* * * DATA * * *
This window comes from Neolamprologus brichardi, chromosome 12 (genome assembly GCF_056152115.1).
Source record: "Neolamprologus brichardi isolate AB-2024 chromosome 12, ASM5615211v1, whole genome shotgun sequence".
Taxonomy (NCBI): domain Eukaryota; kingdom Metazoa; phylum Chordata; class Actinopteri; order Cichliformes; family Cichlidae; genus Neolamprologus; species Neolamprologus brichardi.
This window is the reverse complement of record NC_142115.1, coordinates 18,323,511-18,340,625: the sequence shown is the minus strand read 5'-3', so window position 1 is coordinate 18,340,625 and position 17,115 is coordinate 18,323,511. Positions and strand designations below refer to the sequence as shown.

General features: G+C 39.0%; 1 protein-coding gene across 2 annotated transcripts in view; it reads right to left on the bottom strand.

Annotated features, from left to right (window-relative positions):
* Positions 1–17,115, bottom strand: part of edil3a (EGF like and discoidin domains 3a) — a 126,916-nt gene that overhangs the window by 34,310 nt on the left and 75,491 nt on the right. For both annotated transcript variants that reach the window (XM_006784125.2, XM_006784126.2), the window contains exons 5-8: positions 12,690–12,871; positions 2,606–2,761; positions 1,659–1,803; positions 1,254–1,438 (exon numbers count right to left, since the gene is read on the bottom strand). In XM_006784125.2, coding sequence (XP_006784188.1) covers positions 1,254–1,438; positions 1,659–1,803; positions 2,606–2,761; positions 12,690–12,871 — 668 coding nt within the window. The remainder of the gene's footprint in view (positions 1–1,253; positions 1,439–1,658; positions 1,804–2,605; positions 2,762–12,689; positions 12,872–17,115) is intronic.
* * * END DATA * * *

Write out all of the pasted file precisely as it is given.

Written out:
This window comes from Neolamprologus brichardi, chromosome 12 (genome assembly GCF_056152115.1).
Source record: "Neolamprologus brichardi isolate AB-2024 chromosome 12, ASM5615211v1, whole genome shotgun sequence".
Taxonomy (NCBI): domain Eukaryota; kingdom Metazoa; phylum Chordata; class Actinopteri; order Cichliformes; family Cichlidae; genus Neolamprologus; species Neolamprologus brichardi.
This window is the reverse complement of record NC_142115.1, coordinates 18,323,511-18,340,625: the sequence shown is the minus strand read 5'-3', so window position 1 is coordinate 18,340,625 and position 17,115 is coordinate 18,323,511. Positions and strand designations below refer to the sequence as shown.

General features: G+C 39.0%; 1 protein-coding gene across 2 annotated transcripts in view; it reads right to left on the bottom strand.

Annotated features, from left to right (window-relative positions):
* Positions 1–17,115, bottom strand: part of edil3a (EGF like and discoidin domains 3a) — a 126,916-nt gene that overhangs the window by 34,310 nt on the left and 75,491 nt on the right. For both annotated transcript variants that reach the window (XM_006784125.2, XM_006784126.2), the window contains exons 5-8: positions 12,690–12,871; positions 2,606–2,761; positions 1,659–1,803; positions 1,254–1,438 (exon numbers count right to left, since the gene is read on the bottom strand). In XM_006784125.2, coding sequence (XP_006784188.1) covers positions 1,254–1,438; positions 1,659–1,803; positions 2,606–2,761; positions 12,690–12,871 — 668 coding nt within the window. The remainder of the gene's footprint in view (positions 1–1,253; positions 1,439–1,658; positions 1,804–2,605; positions 2,762–12,689; positions 12,872–17,115) is intronic.